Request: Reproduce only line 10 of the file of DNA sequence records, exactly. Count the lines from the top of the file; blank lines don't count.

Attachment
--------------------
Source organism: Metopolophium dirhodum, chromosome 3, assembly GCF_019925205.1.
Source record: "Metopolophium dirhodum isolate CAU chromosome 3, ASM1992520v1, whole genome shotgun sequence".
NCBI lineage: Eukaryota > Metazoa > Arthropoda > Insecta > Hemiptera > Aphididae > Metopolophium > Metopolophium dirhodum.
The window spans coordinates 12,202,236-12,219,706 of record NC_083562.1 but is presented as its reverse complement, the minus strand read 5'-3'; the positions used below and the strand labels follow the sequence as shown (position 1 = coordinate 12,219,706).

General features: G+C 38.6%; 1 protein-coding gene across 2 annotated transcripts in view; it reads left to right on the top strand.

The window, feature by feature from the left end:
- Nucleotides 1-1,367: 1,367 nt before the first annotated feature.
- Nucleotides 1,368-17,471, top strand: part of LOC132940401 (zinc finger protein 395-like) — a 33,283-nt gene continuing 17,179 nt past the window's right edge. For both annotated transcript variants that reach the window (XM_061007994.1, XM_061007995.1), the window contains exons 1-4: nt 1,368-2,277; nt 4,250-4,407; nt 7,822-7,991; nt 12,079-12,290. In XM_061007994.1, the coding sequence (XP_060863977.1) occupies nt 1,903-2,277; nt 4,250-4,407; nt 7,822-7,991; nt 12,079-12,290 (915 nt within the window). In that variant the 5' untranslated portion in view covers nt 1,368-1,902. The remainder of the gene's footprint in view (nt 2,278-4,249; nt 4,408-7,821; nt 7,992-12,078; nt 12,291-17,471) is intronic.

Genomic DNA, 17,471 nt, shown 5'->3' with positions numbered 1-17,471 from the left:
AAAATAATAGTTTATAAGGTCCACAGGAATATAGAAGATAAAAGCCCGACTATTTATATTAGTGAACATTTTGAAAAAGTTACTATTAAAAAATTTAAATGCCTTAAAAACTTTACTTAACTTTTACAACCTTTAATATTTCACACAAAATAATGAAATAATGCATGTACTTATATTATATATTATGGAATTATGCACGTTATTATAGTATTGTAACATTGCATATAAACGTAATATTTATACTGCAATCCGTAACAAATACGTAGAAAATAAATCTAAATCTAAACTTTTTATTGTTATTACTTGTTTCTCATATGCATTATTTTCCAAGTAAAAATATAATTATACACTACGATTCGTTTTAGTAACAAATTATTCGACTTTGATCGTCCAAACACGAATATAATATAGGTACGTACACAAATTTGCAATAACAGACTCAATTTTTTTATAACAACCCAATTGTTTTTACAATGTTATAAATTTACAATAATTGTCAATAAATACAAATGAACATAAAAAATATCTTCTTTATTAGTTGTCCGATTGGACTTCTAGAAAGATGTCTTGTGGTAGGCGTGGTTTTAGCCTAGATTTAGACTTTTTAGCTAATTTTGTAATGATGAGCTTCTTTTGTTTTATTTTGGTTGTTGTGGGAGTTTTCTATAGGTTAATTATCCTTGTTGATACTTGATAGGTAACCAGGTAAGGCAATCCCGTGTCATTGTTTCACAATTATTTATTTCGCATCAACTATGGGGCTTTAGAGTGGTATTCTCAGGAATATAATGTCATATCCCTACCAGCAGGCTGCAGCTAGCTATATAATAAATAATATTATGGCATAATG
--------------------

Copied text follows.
AAAATAATAGTTTATAAGGTCCACAGGAATATAGAAGATAAAAGCCCGACTATTTATATTAGTGAACATTTTGAAAAAGTTACTATTAAAAAATTTAAATGCCTTAAAAACTTTACTTAACTTTTACAACCTTTAATATTTCACACAAAATAATGAAATAATGCATGTACTTATATTATATATTATGGAATTATGCACGTTATTATAGTATTGTAACATTGCATATAAACGTAATATTTATACTGCAATCCGTAACAAATACGTAGAAAATAAATCTAAATCTAAACTTTTTATTGTTATTACTTGTTTCTCATATGCATTATTTTCCAAGTAAAAATATAATTATACACTACGATTCGTTTTAGTAACAAATTATTCGACTTTGATCGTCCAAACACGAATATAATATAGGTACGTACACAAATTTGCAATAACAGACTCAATTTTTTTATAACAACCCAATTGTTTTTACAATGTTATAAATTTACAATAATTGTCAATAAATACAAATGAACATAAAAAATATCTTCTTTATTAGTTGTCCGATTGGACTTCTAGAAAGATGTCTTGTGGTAGGCGTGGTTTTAGCCTAGATTTAGACTTTTTAGCTAATTTTGTAATGATGAGCTTCTTTTGTTTTATTTTGGTTGTTGTGGGAGTTTTCTATAGGTTAATTATCCTTGTTGATACTTGATAGGTAACCAGGTAAGGCAATCCCGTGTCATTGTTTCACAATTATTTATTTCGCATCAACTATGGGGCTTTAGAGTGGTATTCTCAGGAATATAATGTCATATCCCTACCAGCAGGCTGCAGCTAGCTATATAATAAATAATATTATGGCATAATG